Children's author-illustrator Nikki Rogers speaks about her narrative and illustration process to create meaningful stories for both herself and her readers.

What do you love about writing and illustrating children’s books?

I love it when I have an idea and the words just flow out of me. I also love it when an illustration is finished and when I can see the book coming together. It’s wonderful to hold a finished product in my hands, but my favourite part is hearing how the books I have written have touched other people and are loved by kids.

What inspires you to write your picture books? How do you develop new ideas?

The children and families who love my books inspire me to keep creating picture books. I get my ideas from the world around me, life experiences and conversations with other people.

From your collection of published books, do you have any personal favourites?

I have personally loved all of them at different stages of my life, but I do personally love Wilbur the Woolly. However, Born To Stand Out was probably the most fun to create and is a fan favourite.

Do you incorporate any personal experiences into your stories? If so, are there any examples you can share?

Yes. All my books have a personal side to them. I like to write books that are meaningful to me and share lessons that I have learned along the way. Sooty and Snow is an obvious example of a personal experience as it was inspired by the real events that happened to my chickens.

How does your writing process change between your books?

Sometimes my inspiration comes from nature and I just start thinking of analogies. Often, I will be having a conversation with someone or a teaching moment with my children and I start using illustrations and metaphors to explain something. Then I usually think more about it while I’m in bed and start forming a story in my head. Sometimes I write down lots of ideas and then bring them together, but other times the story just flows from beginning to end and only needs a little grammatical editing and formatting. Other times I have ideas in the form of illustrations before I have any words.

What do you hope your readers will take away from your stories?

I hope readers will be inspired and encouraged to be the best version of themselves and to use the life they have been given to be a blessing to the world and those around them.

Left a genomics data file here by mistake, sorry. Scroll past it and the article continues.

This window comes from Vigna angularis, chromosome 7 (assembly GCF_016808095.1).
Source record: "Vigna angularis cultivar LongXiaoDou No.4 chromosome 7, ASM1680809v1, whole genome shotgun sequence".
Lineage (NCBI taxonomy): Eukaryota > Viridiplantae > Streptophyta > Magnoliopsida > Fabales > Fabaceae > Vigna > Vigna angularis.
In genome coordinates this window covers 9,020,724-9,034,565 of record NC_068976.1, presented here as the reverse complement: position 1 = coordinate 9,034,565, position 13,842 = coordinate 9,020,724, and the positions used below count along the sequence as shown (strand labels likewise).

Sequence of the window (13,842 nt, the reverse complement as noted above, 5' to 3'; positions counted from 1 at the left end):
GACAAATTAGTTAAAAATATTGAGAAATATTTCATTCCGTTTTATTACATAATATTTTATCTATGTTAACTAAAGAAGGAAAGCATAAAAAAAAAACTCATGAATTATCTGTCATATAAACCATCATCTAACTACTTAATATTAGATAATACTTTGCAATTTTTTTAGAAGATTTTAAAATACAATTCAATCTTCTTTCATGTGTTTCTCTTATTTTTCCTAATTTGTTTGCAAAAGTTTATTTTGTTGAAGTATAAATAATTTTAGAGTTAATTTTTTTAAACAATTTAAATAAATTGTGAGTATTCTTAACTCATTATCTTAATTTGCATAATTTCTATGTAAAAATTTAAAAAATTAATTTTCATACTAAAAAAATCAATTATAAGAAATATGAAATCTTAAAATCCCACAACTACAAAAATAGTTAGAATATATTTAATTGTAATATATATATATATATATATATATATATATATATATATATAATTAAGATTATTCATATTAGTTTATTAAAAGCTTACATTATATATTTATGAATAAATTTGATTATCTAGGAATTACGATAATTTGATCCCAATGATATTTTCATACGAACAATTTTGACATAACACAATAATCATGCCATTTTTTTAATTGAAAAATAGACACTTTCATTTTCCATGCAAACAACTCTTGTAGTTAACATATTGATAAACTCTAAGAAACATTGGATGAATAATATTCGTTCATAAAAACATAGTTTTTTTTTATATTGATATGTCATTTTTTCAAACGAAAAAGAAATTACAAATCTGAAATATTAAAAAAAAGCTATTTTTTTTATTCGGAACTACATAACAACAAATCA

Do you have a favourite style of drawing or painting in illustrations?

I mostly enjoy using water colour and pencil.

How has your illustrating style changed throughout your career?

I originally started illustrating with pencil, then added water colour paint to give the illustrations more vibrancy. In later books such as Wilbur the Woolly and Sooty and Snow I used programs such as photoshop to add layers and backgrounds to give my images more depth. With Born To Stand Out, my most colourful book, I predominately used water colour paint and outlined the images with marker to make them pop. I also used photoshop to add layers.

What process do you follow when illustrating a new children’s book? Does this change depending on the story?

I use a storyboard to help me visualise what kind of illustrations I want to draw, the layout, colours, and how it would all fit in the book. I also look at other pictures for inspiration. Sometimes I will have something in mind but can’t quite visualise it so I will physically create the scene.

Do you have any other projects in the works?

I do have a project that I would like to complete one day. I have all the words but the illustrations I have in mind are a lot more detailed than my usual style, so they are taking me a long time. Although I have enjoyed the self-publishing journey I wouldn’t mind trying the traditional publishing route and see what someone else could dream up with the illustrations.